After a very challenging last 11 months, we here at At Home Nursing Care want to remind you that you matter to us, to your family, friends and your community.
Valentine’s Day is a great time to reflect on those we care about. It’s also a good reminder to focus on heart health and how high blood cholesterol affects heart health.
High blood cholesterol is a major risk factors for heart disease. In fact, the higher your blood cholesterol, the greater your risk of heart disease or heart attack. Heart disease is the #1 killer of men and women in the U.S. States. Each year, more than a million Americans have a heart attack, and about half a million die of heart disease.
How Does Cholesterol Cause Heart Disease? When there is too much cholesterol (a fat-like substance) in your blood, it builds up in the walls of your arteries. Over time, this buildup causes “hardening of the arteries” so that arteries become narrowed and blood flow to the heart becomes slowed down or blocked. This may cause chest pain or even a heart attack.
High blood cholesterol does not cause symptoms; so many people are unaware when their cholesterol is too high. It is important to find out your cholesterol numbers. Lowering levels that are too high lessens the risk of developing heart disease or dying from it if you already have it.
What Do Cholesterol Numbers Mean? Getting a blood test called a fasting lipoprotein profile will give information about your:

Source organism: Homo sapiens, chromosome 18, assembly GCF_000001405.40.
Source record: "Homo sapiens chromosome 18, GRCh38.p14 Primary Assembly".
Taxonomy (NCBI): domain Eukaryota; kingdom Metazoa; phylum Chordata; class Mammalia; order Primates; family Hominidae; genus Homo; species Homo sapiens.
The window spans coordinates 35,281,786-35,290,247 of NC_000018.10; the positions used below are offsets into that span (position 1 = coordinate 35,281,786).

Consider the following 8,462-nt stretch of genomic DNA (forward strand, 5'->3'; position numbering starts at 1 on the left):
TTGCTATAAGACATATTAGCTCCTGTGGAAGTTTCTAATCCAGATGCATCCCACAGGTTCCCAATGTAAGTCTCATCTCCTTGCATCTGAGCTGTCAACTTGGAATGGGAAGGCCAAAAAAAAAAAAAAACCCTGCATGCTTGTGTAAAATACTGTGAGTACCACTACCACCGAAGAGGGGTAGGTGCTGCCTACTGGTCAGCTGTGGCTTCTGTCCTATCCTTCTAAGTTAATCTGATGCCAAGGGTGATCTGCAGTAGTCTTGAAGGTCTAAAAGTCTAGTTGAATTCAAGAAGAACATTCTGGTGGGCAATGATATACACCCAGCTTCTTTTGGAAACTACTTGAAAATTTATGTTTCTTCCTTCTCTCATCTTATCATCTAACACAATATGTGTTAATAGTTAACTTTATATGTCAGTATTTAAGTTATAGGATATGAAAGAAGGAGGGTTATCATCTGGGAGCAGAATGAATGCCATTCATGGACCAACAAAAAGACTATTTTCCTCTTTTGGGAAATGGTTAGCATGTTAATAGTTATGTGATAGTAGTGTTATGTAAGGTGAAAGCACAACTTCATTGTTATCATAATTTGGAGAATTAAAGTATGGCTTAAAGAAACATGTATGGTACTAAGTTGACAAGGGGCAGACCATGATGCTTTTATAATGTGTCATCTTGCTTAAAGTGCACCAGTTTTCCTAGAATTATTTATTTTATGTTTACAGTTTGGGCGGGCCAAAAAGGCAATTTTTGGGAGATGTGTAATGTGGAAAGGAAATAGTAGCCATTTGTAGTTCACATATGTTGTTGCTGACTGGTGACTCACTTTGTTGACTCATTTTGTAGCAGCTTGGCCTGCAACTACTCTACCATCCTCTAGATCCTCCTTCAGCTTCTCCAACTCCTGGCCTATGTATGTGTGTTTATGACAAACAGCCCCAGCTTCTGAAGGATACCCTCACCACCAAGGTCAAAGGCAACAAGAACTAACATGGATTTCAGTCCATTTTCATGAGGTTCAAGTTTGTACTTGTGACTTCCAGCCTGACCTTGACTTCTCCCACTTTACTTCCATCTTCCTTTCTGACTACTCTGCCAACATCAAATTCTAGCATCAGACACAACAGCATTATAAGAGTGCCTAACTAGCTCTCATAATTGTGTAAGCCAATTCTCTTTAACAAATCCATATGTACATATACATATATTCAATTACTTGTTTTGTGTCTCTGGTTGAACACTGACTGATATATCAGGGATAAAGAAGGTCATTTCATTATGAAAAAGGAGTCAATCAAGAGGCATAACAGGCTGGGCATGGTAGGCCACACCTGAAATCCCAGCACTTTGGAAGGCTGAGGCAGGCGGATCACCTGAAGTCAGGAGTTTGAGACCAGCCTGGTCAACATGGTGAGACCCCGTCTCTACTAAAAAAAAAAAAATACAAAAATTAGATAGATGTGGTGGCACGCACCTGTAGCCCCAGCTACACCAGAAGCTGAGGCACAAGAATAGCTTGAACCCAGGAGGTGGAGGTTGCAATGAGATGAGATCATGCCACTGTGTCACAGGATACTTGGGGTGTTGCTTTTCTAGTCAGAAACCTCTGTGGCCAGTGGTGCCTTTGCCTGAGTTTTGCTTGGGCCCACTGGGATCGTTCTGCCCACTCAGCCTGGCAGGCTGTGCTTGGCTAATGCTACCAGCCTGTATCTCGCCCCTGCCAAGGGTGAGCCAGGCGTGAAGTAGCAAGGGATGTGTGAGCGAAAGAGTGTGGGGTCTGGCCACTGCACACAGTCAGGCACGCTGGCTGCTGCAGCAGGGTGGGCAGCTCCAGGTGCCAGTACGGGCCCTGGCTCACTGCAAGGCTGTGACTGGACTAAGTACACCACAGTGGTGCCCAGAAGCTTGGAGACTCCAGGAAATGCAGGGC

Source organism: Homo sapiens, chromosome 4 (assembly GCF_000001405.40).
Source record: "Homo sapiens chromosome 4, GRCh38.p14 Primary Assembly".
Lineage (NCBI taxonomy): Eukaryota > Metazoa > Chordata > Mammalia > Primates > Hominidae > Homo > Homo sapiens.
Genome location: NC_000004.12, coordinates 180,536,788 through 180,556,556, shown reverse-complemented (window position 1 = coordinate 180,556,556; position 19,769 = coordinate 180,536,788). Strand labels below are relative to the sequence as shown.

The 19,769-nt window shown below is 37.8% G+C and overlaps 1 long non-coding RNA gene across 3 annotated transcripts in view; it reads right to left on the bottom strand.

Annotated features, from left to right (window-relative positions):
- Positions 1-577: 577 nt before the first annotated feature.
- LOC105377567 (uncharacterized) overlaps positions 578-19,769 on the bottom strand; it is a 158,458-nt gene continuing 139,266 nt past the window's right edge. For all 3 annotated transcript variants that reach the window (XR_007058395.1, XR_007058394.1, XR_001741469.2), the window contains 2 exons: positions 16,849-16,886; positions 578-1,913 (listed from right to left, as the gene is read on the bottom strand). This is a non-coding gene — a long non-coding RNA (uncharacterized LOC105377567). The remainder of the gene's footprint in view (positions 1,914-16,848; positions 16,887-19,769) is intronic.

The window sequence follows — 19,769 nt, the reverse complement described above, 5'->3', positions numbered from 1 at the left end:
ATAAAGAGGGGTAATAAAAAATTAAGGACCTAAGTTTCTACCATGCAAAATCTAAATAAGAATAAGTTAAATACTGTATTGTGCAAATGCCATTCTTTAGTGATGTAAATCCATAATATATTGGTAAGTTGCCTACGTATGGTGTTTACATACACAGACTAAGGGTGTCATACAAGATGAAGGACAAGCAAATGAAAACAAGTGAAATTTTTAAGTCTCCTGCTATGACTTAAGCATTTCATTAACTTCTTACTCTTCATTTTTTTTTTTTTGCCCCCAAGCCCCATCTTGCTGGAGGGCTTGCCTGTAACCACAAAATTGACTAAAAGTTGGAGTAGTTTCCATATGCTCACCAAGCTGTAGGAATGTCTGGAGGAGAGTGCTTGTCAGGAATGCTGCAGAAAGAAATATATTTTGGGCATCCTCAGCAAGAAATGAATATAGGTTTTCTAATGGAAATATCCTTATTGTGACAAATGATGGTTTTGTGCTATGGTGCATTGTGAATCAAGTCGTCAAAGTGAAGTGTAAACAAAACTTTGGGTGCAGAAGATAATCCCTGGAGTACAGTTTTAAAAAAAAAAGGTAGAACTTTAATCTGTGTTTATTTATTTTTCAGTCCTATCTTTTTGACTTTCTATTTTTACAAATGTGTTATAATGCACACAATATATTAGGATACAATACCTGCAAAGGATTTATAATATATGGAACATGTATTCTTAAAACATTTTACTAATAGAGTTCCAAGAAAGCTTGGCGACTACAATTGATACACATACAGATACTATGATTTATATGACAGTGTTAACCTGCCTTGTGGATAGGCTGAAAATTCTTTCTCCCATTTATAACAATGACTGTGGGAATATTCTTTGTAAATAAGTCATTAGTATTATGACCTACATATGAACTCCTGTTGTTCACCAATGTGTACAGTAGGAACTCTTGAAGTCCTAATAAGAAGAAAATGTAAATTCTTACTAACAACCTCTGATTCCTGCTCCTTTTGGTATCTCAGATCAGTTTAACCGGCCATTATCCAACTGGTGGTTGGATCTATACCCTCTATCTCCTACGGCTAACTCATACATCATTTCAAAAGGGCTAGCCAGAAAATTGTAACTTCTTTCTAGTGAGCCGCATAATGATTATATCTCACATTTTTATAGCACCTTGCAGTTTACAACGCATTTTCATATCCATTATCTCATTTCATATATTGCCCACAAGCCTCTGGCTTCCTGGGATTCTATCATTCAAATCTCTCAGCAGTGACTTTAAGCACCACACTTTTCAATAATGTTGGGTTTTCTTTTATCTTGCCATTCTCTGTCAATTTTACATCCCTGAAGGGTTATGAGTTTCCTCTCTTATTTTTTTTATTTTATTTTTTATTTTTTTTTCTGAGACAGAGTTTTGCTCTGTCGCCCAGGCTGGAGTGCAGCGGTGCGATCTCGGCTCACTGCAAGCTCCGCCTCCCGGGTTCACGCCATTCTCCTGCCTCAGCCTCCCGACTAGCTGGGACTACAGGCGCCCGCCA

- Total Cholesterol—It is desirable to have a measurement of less than 200 mg/dL.*
- Low-density lipoprotein (LDL, or “bad” cholesterol) is the main source of cholesterol buildup and blockage in the arteries. It is optimal to have an LDL level lower than 100 mg/dL. (The higher your LDL cholesterol level, the greater your chance of getting heart disease.)
- High-density lipoprotein (HDL, or “good” cholesterol) helps keep cholesterol from building up in the arteries. An HDL of 60 mg/dL will help lower your risk for heart disease. (The higher your HDL cholesterol level, the lower your chance of getting heart disease.)
- Triglycerides- another form of fat in your blood. Levels that are borderline high (150-199 mg/dL) or high (200 mg/dL) may need treatment in some people.
What Affects Cholesterol Levels? A variety of things can affect cholesterol levels. These are things you can do something about:
- Diet—Saturated fat and cholesterol in food may increase your cholesterol level.
- Weight— Being overweight tends to increase your cholesterol level.
- Physical Activity—Being inactive is a risk factor for heart disease. Regular physical activity can help lower LDL cholesterol and raise HDL cholesterol.
To download a flier with this information, click here.